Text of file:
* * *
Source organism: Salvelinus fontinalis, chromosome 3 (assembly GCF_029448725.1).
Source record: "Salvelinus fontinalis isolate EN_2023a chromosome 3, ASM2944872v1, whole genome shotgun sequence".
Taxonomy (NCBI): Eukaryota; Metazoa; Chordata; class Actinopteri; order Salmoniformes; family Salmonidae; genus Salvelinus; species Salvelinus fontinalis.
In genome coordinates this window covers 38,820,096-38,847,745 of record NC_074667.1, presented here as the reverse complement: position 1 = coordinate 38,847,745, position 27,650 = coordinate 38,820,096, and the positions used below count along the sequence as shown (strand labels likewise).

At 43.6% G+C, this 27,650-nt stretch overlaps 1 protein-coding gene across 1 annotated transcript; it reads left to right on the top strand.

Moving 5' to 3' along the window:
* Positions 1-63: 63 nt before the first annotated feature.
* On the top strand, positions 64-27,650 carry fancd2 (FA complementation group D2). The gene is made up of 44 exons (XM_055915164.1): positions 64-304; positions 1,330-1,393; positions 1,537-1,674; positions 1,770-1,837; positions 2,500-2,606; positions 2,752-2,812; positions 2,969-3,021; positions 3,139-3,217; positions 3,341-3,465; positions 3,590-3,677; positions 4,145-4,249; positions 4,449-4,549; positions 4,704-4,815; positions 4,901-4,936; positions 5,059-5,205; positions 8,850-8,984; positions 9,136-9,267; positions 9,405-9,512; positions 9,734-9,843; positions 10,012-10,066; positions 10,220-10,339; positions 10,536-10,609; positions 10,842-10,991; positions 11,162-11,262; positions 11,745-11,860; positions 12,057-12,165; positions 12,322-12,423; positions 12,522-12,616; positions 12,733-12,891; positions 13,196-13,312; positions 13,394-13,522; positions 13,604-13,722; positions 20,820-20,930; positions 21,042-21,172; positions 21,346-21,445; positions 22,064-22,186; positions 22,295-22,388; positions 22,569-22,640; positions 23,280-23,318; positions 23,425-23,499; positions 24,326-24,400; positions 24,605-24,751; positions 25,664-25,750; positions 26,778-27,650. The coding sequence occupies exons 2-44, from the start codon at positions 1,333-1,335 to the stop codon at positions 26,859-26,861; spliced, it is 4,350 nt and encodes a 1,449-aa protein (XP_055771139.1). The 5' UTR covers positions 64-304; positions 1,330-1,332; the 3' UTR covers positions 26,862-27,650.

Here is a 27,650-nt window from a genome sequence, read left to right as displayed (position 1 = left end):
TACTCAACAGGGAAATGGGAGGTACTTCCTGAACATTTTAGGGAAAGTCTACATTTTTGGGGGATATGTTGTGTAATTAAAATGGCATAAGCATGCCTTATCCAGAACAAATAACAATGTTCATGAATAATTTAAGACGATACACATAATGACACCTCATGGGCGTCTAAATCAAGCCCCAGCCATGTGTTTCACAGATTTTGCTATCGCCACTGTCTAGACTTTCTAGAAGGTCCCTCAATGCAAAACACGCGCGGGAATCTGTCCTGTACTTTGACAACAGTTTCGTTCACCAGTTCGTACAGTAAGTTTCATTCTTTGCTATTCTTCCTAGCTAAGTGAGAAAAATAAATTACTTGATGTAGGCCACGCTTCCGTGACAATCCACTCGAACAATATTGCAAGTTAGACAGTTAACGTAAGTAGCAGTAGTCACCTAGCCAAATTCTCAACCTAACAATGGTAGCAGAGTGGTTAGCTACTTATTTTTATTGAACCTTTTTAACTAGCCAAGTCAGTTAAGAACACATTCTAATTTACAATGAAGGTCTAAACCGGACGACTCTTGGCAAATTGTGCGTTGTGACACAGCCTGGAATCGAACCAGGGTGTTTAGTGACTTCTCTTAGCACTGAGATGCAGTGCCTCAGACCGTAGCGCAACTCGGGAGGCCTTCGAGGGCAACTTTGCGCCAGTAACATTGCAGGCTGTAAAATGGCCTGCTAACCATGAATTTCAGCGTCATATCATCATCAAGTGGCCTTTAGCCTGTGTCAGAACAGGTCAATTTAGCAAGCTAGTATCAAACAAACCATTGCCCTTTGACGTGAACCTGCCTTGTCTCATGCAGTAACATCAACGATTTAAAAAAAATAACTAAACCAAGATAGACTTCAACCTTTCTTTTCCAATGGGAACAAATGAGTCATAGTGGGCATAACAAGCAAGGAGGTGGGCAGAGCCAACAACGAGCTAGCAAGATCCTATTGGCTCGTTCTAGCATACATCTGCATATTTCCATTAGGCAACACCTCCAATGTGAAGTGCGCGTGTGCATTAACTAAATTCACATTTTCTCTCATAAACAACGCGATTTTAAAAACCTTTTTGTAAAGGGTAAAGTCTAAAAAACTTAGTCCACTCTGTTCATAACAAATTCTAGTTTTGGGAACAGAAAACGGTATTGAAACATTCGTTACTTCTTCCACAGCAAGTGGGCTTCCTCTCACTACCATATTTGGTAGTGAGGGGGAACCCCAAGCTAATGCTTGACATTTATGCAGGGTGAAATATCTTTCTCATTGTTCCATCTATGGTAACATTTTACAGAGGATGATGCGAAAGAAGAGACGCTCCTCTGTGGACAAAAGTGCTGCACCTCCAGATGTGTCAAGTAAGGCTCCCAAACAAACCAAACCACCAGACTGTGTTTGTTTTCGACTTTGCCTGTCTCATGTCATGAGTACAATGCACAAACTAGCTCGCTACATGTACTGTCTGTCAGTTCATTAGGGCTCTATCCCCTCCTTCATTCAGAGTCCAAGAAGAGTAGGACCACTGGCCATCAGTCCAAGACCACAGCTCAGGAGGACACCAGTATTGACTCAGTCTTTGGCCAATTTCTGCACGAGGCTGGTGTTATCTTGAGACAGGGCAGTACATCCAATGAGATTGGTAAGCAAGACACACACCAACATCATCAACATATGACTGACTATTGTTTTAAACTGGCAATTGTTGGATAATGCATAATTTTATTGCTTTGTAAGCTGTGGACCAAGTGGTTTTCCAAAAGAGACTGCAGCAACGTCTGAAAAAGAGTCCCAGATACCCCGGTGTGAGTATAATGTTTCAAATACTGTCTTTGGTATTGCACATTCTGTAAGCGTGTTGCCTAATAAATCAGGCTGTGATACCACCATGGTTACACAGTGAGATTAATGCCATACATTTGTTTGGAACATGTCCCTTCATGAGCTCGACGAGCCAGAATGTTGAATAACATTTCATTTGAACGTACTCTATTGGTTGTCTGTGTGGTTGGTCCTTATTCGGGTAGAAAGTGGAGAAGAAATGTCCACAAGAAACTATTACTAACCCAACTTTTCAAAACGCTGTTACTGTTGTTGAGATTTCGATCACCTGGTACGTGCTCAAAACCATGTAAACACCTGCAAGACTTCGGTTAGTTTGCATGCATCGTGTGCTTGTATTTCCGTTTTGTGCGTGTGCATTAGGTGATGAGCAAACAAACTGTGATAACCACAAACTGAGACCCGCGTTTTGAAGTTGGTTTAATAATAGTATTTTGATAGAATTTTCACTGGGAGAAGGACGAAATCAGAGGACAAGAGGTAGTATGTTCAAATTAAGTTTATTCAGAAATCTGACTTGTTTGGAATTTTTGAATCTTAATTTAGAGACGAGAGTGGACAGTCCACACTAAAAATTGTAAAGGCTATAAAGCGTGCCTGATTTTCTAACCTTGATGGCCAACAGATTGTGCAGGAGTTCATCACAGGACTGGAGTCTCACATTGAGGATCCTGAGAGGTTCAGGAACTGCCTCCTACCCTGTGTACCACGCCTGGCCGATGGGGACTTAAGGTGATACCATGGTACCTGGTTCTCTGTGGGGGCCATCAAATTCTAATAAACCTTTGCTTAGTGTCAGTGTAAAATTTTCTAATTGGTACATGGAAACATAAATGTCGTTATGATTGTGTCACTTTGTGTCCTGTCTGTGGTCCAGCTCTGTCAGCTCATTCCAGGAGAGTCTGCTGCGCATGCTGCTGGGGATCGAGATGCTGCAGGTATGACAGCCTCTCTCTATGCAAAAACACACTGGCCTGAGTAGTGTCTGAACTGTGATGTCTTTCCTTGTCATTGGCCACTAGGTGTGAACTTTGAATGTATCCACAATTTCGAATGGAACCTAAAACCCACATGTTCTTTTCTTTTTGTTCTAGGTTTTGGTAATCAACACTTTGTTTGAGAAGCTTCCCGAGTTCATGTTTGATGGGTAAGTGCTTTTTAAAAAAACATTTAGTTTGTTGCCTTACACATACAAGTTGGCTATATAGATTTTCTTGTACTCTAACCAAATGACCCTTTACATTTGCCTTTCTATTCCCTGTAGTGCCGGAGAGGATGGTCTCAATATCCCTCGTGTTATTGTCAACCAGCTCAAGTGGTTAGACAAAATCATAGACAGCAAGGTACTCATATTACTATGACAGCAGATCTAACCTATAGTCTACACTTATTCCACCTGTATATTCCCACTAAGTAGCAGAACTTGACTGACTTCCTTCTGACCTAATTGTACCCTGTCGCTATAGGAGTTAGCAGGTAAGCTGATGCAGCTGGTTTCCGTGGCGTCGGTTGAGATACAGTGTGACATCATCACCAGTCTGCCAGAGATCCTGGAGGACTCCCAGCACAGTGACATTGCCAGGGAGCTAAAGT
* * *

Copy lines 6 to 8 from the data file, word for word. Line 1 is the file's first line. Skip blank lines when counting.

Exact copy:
Moving 5' to 3' along the window:
* Positions 1-63: 63 nt before the first annotated feature.
* On the top strand, positions 64-27,650 carry fancd2 (FA complementation group D2). The gene is made up of 44 exons (XM_055915164.1): positions 64-304; positions 1,330-1,393; positions 1,537-1,674; positions 1,770-1,837; positions 2,500-2,606; positions 2,752-2,812; positions 2,969-3,021; positions 3,139-3,217; positions 3,341-3,465; positions 3,590-3,677; positions 4,145-4,249; positions 4,449-4,549; positions 4,704-4,815; positions 4,901-4,936; positions 5,059-5,205; positions 8,850-8,984; positions 9,136-9,267; positions 9,405-9,512; positions 9,734-9,843; positions 10,012-10,066; positions 10,220-10,339; positions 10,536-10,609; positions 10,842-10,991; positions 11,162-11,262; positions 11,745-11,860; positions 12,057-12,165; positions 12,322-12,423; positions 12,522-12,616; positions 12,733-12,891; positions 13,196-13,312; positions 13,394-13,522; positions 13,604-13,722; positions 20,820-20,930; positions 21,042-21,172; positions 21,346-21,445; positions 22,064-22,186; positions 22,295-22,388; positions 22,569-22,640; positions 23,280-23,318; positions 23,425-23,499; positions 24,326-24,400; positions 24,605-24,751; positions 25,664-25,750; positions 26,778-27,650. The coding sequence occupies exons 2-44, from the start codon at positions 1,333-1,335 to the stop codon at positions 26,859-26,861; spliced, it is 4,350 nt and encodes a 1,449-aa protein (XP_055771139.1). The 5' UTR covers positions 64-304; positions 1,330-1,332; the 3' UTR covers positions 26,862-27,650.